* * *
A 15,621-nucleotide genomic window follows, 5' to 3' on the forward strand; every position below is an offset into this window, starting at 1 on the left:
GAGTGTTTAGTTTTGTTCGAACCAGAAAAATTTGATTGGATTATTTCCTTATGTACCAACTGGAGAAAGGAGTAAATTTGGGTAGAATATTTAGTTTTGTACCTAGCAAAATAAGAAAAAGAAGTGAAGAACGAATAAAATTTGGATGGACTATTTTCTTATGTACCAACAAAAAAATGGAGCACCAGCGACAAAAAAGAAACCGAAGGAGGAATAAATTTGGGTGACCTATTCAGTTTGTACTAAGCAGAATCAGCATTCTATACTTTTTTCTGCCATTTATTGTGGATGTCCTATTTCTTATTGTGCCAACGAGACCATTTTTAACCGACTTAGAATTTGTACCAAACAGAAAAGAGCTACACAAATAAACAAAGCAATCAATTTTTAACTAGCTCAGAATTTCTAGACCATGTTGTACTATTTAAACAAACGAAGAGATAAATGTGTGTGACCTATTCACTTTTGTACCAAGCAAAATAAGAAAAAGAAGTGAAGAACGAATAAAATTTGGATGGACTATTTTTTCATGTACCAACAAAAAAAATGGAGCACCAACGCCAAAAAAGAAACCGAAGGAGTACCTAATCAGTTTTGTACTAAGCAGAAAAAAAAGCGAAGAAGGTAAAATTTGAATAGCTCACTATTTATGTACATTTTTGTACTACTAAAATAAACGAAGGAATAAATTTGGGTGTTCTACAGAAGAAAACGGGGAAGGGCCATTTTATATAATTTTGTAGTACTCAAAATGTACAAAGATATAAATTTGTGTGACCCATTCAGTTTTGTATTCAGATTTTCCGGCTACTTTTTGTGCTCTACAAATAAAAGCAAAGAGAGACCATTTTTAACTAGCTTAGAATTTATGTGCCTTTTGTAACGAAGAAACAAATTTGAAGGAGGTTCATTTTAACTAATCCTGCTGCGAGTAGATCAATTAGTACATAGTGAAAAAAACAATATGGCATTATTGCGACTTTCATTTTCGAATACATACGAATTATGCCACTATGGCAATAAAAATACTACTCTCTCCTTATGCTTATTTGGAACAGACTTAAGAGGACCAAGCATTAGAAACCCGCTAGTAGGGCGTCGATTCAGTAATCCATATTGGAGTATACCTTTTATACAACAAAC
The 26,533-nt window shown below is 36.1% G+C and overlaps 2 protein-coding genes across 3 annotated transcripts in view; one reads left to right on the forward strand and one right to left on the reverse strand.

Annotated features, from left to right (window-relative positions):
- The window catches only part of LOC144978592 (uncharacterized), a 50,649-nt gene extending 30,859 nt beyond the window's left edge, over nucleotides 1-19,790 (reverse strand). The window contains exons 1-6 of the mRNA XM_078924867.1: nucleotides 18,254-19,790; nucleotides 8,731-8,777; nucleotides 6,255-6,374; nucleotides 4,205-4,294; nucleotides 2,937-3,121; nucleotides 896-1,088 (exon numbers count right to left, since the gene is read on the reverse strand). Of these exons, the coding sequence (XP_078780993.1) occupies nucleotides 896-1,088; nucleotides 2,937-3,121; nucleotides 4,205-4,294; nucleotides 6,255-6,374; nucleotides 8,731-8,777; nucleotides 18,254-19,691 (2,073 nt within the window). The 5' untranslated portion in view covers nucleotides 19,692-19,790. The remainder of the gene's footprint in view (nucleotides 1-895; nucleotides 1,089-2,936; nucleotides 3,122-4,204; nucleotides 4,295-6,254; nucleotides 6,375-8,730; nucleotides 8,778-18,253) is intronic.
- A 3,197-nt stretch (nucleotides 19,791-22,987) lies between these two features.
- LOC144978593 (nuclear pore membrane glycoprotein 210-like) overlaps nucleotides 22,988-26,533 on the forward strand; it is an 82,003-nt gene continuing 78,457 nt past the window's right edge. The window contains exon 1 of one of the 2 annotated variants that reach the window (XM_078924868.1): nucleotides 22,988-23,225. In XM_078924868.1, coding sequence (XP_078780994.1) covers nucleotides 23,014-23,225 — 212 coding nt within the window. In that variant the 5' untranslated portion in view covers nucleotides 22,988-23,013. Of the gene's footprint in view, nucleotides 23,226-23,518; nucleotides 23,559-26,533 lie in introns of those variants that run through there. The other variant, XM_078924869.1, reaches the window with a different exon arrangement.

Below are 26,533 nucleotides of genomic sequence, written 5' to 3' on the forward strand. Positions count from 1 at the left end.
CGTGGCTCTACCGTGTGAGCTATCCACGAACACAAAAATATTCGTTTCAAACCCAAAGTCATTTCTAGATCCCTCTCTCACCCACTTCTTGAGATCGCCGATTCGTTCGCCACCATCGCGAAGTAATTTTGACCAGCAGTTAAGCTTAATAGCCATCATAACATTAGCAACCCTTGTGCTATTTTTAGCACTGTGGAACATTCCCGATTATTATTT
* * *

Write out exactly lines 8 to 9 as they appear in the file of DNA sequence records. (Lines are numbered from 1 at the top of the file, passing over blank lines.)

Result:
Below are 26,533 nucleotides of genomic sequence, written 5' to 3' on the forward strand. Positions count from 1 at the left end.
CGTGGCTCTACCGTGTGAGCTATCCACGAACACAAAAATATTCGTTTCAAACCCAAAGTCATTTCTAGATCCCTCTCTCACCCACTTCTTGAGATCGCCGATTCGTTCGCCACCATCGCGAAGTAATTTTGACCAGCAGTTAAGCTTAATAGCCATCATAACATTAGCAACCCTTGTGCTATTTTTAGCACTGTGGAACATTCCCGATTATTATTT